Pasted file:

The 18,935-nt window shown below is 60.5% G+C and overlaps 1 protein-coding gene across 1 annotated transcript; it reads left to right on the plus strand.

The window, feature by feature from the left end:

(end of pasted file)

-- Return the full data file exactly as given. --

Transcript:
The 18,935-nt window shown below is 60.5% G+C and overlaps 1 protein-coding gene across 1 annotated transcript; it reads left to right on the plus strand.

The window, feature by feature from the left end: